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  • hardie karges 7:37 am on February 17, 2019 Permalink | Reply
    Tags: , , , , , , Edward Conze, impeachment, , , SDNY,   

    DJ Trump and the Sarvāstivādin Theory of Momentariness… 


    Reflections in the back seat

    For those of you who are not in the process of pursuing a Ph.D. in Buddhist Studies, let me explain that the Sarvāstivādins were a large Abhidharma-era group that split off from the mainstream Theravādins after Asoka’s third Buddhist Council at Pataliputra c. 250 BCE, over their insistence that ‘everything exists’, i.e. ‘sarvam asti‘ (or something like that, my Sanskrit sucks), while the Theravādins preferred a bit more ‘discrimination’…

    And part of that theory of everything was an atomistic conception of time: atoms, of both time and matter, and classifiable as either: (1) states of consciousness (citta); (2) mental ‘concomitants’ (cetasika); (3) corporeality (rūpa); plus (4) nirvāna. According to the Sarvāstivādin conception of time, these could exist equally well in the past, present or future. For their part the Theravādins only acknowledged the present, albeit in successive moments… (More …)

  • hardie karges 5:45 am on February 12, 2019 Permalink | Reply
    Tags: action, , , negation   

    Buddhism: Leading from the Middle… 

    I don’t mind so much to be the object of your anger, as long as I am not the cause of it. I can always walk away. And that is the crucial to good Buddhism, not just doing the right thing, but being able to walk away from bad actions, also. After all, how do I know what to do? I don’t, but I know wrong actions when I see them. That’s Buddhist logic, the ‘none of the the above’ option. Negation is the only certainty, and certainty is what we’re looking for in life. No action is required, literally. That is: inaction is required. You don’t have to correct some other person’s questionable actions. So do nothing–quickly. That’s the first thing I learned in kung fu class: leave a bad situation. Violence, even self-defense, is a last resort. Aggression is forbidden. You don’t have to win the argument. Leave. Go buy a homeless person a meal. That will feel better…

    • tiramit 5:53 pm on February 13, 2019 Permalink | Reply


      • hardie karges 11:38 pm on February 13, 2019 Permalink | Reply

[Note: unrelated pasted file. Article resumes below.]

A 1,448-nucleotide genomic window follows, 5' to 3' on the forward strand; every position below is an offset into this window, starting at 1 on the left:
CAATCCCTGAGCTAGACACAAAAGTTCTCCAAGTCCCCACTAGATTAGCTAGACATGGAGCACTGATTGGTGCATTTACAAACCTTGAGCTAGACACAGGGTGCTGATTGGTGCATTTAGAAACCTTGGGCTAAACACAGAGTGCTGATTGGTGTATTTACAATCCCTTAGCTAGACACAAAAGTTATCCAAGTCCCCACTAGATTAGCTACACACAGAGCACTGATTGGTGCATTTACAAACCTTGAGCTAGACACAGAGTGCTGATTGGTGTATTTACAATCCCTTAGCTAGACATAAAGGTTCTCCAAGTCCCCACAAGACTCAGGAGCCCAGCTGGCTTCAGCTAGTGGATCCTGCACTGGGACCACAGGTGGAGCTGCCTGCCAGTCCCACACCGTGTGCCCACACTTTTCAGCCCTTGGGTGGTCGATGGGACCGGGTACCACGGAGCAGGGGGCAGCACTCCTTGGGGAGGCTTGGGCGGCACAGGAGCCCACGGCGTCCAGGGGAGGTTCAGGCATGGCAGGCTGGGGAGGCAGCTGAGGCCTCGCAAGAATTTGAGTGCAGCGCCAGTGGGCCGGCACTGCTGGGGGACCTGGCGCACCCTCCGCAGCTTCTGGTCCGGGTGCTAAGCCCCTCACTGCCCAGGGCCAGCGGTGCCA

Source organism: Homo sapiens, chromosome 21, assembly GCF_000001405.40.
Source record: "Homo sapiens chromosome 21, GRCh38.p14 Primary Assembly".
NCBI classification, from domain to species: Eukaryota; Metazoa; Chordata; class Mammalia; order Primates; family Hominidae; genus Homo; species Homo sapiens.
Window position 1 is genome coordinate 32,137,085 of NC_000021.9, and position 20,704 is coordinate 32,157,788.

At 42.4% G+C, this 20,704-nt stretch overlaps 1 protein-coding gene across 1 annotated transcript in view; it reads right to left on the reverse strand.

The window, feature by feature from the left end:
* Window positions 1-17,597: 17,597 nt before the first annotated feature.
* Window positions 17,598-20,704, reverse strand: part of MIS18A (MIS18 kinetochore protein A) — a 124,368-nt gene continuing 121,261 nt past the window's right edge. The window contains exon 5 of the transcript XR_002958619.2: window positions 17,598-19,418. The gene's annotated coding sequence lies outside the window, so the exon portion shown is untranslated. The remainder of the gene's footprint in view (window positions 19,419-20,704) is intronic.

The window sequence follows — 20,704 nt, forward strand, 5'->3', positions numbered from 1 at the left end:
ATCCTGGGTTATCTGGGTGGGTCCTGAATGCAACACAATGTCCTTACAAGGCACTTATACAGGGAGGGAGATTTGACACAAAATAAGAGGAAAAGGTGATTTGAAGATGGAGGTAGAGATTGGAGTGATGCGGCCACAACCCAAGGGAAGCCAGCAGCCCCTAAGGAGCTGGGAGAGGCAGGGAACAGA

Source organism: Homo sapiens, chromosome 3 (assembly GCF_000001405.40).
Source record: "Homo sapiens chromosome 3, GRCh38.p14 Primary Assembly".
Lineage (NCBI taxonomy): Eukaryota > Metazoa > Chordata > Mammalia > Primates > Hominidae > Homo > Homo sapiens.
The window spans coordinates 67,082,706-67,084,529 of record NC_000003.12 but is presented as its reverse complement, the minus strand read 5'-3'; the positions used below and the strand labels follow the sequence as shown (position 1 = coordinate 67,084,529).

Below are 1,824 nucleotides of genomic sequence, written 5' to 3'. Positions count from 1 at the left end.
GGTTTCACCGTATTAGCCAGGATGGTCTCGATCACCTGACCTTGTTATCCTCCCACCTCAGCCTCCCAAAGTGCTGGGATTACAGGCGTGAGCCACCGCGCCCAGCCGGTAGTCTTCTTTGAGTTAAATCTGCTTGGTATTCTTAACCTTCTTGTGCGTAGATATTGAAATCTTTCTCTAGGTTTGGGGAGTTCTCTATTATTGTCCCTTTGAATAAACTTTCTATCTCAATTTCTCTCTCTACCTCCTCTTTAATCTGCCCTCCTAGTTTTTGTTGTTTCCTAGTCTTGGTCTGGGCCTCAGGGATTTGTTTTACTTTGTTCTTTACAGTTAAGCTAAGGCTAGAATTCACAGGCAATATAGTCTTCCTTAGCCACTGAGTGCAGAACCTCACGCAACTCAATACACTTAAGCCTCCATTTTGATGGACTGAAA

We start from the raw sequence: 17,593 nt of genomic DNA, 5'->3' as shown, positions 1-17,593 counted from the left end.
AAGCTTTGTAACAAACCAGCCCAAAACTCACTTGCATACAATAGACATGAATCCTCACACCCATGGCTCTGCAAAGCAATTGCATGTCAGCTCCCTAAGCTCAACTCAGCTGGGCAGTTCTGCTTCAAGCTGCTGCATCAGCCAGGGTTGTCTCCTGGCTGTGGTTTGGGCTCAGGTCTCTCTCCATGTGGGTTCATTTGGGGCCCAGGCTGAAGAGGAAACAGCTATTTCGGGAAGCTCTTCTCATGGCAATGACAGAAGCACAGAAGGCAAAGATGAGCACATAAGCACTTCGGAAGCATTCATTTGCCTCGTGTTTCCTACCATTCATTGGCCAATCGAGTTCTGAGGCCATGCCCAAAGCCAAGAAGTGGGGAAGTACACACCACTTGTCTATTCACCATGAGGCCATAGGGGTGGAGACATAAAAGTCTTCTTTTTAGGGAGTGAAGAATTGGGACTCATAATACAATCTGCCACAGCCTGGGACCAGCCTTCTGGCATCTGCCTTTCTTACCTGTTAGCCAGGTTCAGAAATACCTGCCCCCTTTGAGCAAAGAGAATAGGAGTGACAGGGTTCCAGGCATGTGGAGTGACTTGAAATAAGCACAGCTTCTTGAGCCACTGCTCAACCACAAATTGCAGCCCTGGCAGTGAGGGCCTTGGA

Exactly. That’s the goal, equanimity…

    • Dave Kingsbury 5:05 pm on February 16, 2019 Permalink | Reply

      I feel karma already – oof! If in doubt, don’t! Just made that up, as a variant of Don’t just do something, sit there …

      • hardie karges 9:38 pm on February 16, 2019 Permalink | Reply

        Sounds about right to me…

  • hardie karges 8:08 am on February 8, 2019 Permalink | Reply
    Tags: Allen Ginsberg, , ,   

    Humor Is That Special Sauce… 

    Can I get a side-order of humor with my reality sandwiches? Thanks, Allen. Make that ‘to go’, please, also, and don’t forget the pickle, haha. But all kidding aside, laughter is the best medicine, now, is it not, to cure what ails you? And IMHO that’s true in some kind of direct proportion to the severity of the ailment, whether spiritual, psychological, or existential, i.e. the worse you got it, the more you need it; laughter, that is. But even on a normal day, humor is a good palliative for what ails you, just a spoonful of sugar to help reality go down. Because suffering is the bottom line, now, isn’t it? In Buddhism it is. But that doesn’t mean that we have to be miserable. We just need to keep the suffering to a minimum. That’s more important than having the latest fashions…

    • Dave Kingsbury 6:01 pm on February 8, 2019 Permalink | Reply

      Nice one, Hardie, totally agree that laughter is the best medicine. My dictionary gives two meanings of ‘suffer’ – one is about pain and the other, archaic, is tolerate. That needs perspective I’d say, all things being relative, and nothing beats humour for perspective.

      • hardie karges 8:46 pm on February 8, 2019 Permalink | Reply

        Thanx, Dave. Yes, good point about the dual nature of the word ‘suffer’ as transitive or intransitive, but not sure it’s so archaic. After all, I still don’t suffer fools gladly, haha. I might have to use that somewhere…